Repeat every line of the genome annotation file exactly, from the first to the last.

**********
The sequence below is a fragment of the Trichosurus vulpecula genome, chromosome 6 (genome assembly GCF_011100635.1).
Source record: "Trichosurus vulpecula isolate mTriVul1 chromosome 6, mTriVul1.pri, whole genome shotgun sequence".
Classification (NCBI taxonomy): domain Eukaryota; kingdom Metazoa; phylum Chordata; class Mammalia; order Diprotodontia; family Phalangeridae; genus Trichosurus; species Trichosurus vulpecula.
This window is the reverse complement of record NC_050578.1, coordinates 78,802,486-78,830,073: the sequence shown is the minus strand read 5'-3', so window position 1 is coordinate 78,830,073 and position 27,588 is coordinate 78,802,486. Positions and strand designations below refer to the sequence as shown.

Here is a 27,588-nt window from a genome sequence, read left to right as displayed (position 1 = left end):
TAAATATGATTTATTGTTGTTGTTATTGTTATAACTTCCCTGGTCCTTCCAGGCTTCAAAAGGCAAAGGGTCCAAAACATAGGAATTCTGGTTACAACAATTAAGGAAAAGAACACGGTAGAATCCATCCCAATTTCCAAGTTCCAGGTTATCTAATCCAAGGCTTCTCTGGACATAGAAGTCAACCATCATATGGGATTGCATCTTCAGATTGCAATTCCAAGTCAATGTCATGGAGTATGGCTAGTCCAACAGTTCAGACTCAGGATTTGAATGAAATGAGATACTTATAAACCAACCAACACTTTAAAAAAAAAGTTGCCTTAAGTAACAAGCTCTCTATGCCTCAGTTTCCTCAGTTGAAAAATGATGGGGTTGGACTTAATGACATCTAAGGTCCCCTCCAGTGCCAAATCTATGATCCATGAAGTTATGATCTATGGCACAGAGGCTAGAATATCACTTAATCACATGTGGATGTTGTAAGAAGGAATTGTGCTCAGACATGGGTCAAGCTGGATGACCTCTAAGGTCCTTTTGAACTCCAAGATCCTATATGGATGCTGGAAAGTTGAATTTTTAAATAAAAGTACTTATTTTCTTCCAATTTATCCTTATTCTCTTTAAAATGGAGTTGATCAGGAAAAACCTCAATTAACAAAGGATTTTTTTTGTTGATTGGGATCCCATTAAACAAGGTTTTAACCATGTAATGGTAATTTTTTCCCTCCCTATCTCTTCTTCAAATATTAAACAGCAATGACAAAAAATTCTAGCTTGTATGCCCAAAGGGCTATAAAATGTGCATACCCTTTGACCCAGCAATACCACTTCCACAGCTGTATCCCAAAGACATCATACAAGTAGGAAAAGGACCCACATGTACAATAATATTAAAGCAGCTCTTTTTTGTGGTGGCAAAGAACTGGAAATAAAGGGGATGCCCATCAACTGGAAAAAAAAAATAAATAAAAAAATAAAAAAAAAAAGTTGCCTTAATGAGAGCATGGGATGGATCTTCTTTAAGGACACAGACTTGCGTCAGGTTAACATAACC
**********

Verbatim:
The sequence below is a fragment of the Trichosurus vulpecula genome, chromosome 6 (genome assembly GCF_011100635.1).
Source record: "Trichosurus vulpecula isolate mTriVul1 chromosome 6, mTriVul1.pri, whole genome shotgun sequence".
Classification (NCBI taxonomy): domain Eukaryota; kingdom Metazoa; phylum Chordata; class Mammalia; order Diprotodontia; family Phalangeridae; genus Trichosurus; species Trichosurus vulpecula.
This window is the reverse complement of record NC_050578.1, coordinates 78,802,486-78,830,073: the sequence shown is the minus strand read 5'-3', so window position 1 is coordinate 78,830,073 and position 27,588 is coordinate 78,802,486. Positions and strand designations below refer to the sequence as shown.

Here is a 27,588-nt window from a genome sequence, read left to right as displayed (position 1 = left end):
TAAATATGATTTATTGTTGTTGTTATTGTTATAACTTCCCTGGTCCTTCCAGGCTTCAAAAGGCAAAGGGTCCAAAACATAGGAATTCTGGTTACAACAATTAAGGAAAAGAACACGGTAGAATCCATCCCAATTTCCAAGTTCCAGGTTATCTAATCCAAGGCTTCTCTGGACATAGAAGTCAACCATCATATGGGATTGCATCTTCAGATTGCAATTCCAAGTCAATGTCATGGAGTATGGCTAGTCCAACAGTTCAGACTCAGGATTTGAATGAAATGAGATACTTATAAACCAACCAACACTTTAAAAAAAAAGTTGCCTTAAGTAACAAGCTCTCTATGCCTCAGTTTCCTCAGTTGAAAAATGATGGGGTTGGACTTAATGACATCTAAGGTCCCCTCCAGTGCCAAATCTATGATCCATGAAGTTATGATCTATGGCACAGAGGCTAGAATATCACTTAATCACATGTGGATGTTGTAAGAAGGAATTGTGCTCAGACATGGGTCAAGCTGGATGACCTCTAAGGTCCTTTTGAACTCCAAGATCCTATATGGATGCTGGAAAGTTGAATTTTTAAATAAAAGTACTTATTTTCTTCCAATTTATCCTTATTCTCTTTAAAATGGAGTTGATCAGGAAAAACCTCAATTAACAAAGGATTTTTTTTGTTGATTGGGATCCCATTAAACAAGGTTTTAACCATGTAATGGTAATTTTTTCCCTCCCTATCTCTTCTTCAAATATTAAACAGCAATGACAAAAAATTCTAGCTTGTATGCCCAAAGGGCTATAAAATGTGCATACCCTTTGACCCAGCAATACCACTTCCACAGCTGTATCCCAAAGACATCATACAAGTAGGAAAAGGACCCACATGTACAATAATATTAAAGCAGCTCTTTTTTGTGGTGGCAAAGAACTGGAAATAAAGGGGATGCCCATCAACTGGAAAAAAAAAATAAATAAAAAAATAAAAAAAAAAAGTTGCCTTAATGAGAGCATGGGATGGATCTTCTTTAAGGACACAGACTTGCGTCAGGTTAACATAACC